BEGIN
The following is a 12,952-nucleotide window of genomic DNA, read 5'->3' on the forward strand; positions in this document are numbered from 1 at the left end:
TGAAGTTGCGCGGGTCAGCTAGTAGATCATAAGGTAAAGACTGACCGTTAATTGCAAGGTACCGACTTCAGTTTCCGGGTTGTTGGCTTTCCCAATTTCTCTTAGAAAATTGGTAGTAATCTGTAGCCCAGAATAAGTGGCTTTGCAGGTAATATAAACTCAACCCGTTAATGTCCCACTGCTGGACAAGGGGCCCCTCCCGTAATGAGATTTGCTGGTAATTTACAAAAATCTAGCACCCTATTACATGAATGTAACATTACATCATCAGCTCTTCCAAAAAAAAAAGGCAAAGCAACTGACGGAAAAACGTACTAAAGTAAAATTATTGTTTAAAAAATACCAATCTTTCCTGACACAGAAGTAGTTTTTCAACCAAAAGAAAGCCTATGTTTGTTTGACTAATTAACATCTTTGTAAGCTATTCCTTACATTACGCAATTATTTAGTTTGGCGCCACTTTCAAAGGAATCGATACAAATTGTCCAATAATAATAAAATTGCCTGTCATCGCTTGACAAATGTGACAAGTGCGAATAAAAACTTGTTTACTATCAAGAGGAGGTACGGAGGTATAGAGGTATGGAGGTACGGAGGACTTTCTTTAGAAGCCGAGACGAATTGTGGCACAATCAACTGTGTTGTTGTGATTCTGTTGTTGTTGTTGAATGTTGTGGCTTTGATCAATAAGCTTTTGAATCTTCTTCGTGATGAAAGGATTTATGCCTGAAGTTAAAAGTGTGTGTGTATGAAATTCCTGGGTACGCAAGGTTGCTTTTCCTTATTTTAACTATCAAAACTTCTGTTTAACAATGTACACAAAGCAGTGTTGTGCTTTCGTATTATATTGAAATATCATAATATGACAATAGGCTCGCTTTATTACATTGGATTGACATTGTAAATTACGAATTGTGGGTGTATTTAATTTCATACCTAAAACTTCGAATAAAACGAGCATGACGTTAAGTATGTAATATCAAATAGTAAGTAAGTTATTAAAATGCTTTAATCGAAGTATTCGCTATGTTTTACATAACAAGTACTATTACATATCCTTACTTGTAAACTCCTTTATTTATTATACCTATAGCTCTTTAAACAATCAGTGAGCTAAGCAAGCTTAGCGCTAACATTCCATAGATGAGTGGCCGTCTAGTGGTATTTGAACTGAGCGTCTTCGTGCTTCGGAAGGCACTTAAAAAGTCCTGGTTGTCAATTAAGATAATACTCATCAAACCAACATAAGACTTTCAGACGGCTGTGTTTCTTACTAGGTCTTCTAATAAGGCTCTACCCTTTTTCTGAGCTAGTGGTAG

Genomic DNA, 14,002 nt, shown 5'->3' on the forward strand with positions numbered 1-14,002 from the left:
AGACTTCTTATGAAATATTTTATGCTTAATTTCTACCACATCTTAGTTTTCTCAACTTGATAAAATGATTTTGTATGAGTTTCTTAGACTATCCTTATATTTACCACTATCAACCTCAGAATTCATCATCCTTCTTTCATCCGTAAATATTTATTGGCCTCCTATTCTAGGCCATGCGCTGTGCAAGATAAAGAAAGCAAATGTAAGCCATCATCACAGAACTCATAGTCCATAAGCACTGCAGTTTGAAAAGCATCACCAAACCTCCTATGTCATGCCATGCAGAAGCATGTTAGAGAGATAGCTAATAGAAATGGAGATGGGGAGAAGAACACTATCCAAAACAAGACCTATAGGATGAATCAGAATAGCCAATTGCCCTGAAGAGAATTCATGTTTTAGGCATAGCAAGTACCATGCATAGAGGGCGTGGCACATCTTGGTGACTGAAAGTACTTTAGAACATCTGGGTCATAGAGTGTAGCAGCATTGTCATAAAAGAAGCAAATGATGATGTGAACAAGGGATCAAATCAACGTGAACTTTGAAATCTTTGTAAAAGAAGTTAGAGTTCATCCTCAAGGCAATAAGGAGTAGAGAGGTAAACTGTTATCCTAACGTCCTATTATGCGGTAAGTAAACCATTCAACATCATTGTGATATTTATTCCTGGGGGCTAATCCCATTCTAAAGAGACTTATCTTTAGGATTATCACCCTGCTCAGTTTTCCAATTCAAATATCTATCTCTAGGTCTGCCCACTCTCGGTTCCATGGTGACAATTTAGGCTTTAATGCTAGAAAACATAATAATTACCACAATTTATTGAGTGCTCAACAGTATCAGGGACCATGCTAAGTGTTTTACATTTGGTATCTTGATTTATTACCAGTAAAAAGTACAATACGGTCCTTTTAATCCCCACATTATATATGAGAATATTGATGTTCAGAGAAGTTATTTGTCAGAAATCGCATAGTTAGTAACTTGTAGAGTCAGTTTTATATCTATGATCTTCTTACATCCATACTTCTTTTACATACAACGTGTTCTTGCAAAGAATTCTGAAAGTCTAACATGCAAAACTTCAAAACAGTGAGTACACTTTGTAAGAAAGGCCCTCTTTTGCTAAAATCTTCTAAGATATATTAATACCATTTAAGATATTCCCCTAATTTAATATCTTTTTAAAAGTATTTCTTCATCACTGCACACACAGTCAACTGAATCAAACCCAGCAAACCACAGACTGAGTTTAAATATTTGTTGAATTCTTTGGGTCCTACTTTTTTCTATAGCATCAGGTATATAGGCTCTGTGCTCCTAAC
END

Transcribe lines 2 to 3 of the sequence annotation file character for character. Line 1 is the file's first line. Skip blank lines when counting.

TGAAGTTGCGCGGGTCAGCTAGTAGATCATAAGGTAAAGACTGACCGTTAATTGCAAGGTACCGACTTCAGTTTCCGGGTTGTTGGCTTTCCCAATTTCTCTTAGAAAATTGGTAGTAATCTGTAGCCCAGAATAAGTGGCTTTGCAGGTAATATAAACTCAACCCGTTAATGTCCCACTGCTGGACAAGGGGCCCCTCCCGTAATGAGATTTGCTGGTAATTTACAAAAATCTAGCACCCTATTACATGAATGTAACATTACATCATCAGCTCTTCCAAAAAAAAAAGGCAAAGCAACTGACGGAAAAACGTACTAAAGTAAAATTATTGTTTAAAAAATACCAATCTTTCCTGACACAGAAGTAGTTTTTCAACCAAAAGAAAGCCTATGTTTGTTTGACTAATTAACATCTTTGTAAGCTATTCCTTACATTACGCAATTATTTAGTTTGGCGCCACTTTCAAAGGAATCGATACAAATTGTCCAATAATAATAAAATTGCCTGTCATCGCTTGACAAATGTGACAAGTGCGAATAAAAACTTGTTTACTATCAAGAGGAGGTACGGAGGTATAGAGGTATGGAGGTACGGAGGACTTTCTTTAGAAGCCGAGACGAATTGTGGCACAATCAACTGTGTTGTTGTGATTCTGTTGTTGTTGTTGAATGTTGTGGCTTTGATCAATAAGCTTTTGAATCTTCTTCGTGATGAAAGGATTTATGCCTGAAGTTAAAAGTGTGTGTGTATGAAATTCCTGGGTACGCAAGGTTGCTTTTCCTTATTTTAACTATCAAAACTTCTGTTTAACAATGTACACAAAGCAGTGTTGTGCTTTCGTATTATATTGAAATATCATAATATGACAATAGGCTCGCTTTATTACATTGGATTGACATTGTAAATTACGAATTGTGGGTGTATTTAATTTCATACCTAAAACTTCGAATAAAACGAGCATGACGTTAAGTATGTAATATCAAATAGTAAGTAAGTTATTAAAATGCTTTAATCGAAGTATTCGCTATGTTTTACATAACAAGTACTATTACATATCCTTACTTGTAAACTCCTTTATTTATTATACCTATAGCTCTTTAAACAATCAGTGAGCTAAGCAAGCTTAGCGCTAACATTCCATAGATGAGTGGCCGTCTAGTGGTATTTGAACTGAGCGTCTTCGTGCTTCGGAAGGCACTTAAAAAGTCCTGGTTGTCAATTAAGATAATACTCATCAAACCAACATAAGACTTTCAGACGGCTGTGTTTCTTACTAGGTCTTCTAATAAGGCTCTACCCTTTTTCTGAGCTAGTGGTAG

Genomic DNA, 14,002 nt, shown 5'->3' on the forward strand with positions numbered 1-14,002 from the left: